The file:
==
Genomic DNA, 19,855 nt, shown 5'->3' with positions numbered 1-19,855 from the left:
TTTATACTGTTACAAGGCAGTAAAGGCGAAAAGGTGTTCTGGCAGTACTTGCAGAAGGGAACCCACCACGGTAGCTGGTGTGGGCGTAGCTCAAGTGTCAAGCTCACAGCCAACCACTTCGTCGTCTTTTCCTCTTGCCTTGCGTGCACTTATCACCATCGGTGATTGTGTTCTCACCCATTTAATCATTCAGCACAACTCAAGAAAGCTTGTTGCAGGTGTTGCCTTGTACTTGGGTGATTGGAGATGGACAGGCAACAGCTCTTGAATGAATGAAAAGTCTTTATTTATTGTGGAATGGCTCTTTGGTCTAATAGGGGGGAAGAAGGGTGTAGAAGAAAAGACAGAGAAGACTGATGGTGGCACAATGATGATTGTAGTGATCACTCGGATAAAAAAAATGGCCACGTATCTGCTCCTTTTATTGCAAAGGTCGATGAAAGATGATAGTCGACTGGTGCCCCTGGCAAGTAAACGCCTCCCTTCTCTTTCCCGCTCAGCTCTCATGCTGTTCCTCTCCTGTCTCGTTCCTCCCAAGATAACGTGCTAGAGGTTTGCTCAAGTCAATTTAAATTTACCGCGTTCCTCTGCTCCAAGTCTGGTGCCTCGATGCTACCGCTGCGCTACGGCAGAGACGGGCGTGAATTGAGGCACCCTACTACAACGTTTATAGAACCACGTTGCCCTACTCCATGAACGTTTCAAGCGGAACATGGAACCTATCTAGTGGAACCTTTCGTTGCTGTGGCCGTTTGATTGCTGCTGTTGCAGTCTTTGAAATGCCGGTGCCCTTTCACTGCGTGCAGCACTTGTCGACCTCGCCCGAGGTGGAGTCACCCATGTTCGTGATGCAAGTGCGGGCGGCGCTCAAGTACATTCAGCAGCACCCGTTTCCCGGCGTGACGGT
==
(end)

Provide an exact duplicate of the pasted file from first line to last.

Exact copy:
Genomic DNA, 19,855 nt, shown 5'->3' with positions numbered 1-19,855 from the left:
TTTATACTGTTACAAGGCAGTAAAGGCGAAAAGGTGTTCTGGCAGTACTTGCAGAAGGGAACCCACCACGGTAGCTGGTGTGGGCGTAGCTCAAGTGTCAAGCTCACAGCCAACCACTTCGTCGTCTTTTCCTCTTGCCTTGCGTGCACTTATCACCATCGGTGATTGTGTTCTCACCCATTTAATCATTCAGCACAACTCAAGAAAGCTTGTTGCAGGTGTTGCCTTGTACTTGGGTGATTGGAGATGGACAGGCAACAGCTCTTGAATGAATGAAAAGTCTTTATTTATTGTGGAATGGCTCTTTGGTCTAATAGGGGGGAAGAAGGGTGTAGAAGAAAAGACAGAGAAGACTGATGGTGGCACAATGATGATTGTAGTGATCACTCGGATAAAAAAAATGGCCACGTATCTGCTCCTTTTATTGCAAAGGTCGATGAAAGATGATAGTCGACTGGTGCCCCTGGCAAGTAAACGCCTCCCTTCTCTTTCCCGCTCAGCTCTCATGCTGTTCCTCTCCTGTCTCGTTCCTCCCAAGATAACGTGCTAGAGGTTTGCTCAAGTCAATTTAAATTTACCGCGTTCCTCTGCTCCAAGTCTGGTGCCTCGATGCTACCGCTGCGCTACGGCAGAGACGGGCGTGAATTGAGGCACCCTACTACAACGTTTATAGAACCACGTTGCCCTACTCCATGAACGTTTCAAGCGGAACATGGAACCTATCTAGTGGAACCTTTCGTTGCTGTGGCCGTTTGATTGCTGCTGTTGCAGTCTTTGAAATGCCGGTGCCCTTTCACTGCGTGCAGCACTTGTCGACCTCGCCCGAGGTGGAGTCACCCATGTTCGTGATGCAAGTGCGGGCGGCGCTCAAGTACATTCAGCAGCACCCGTTTCCCGGCGTGACGGT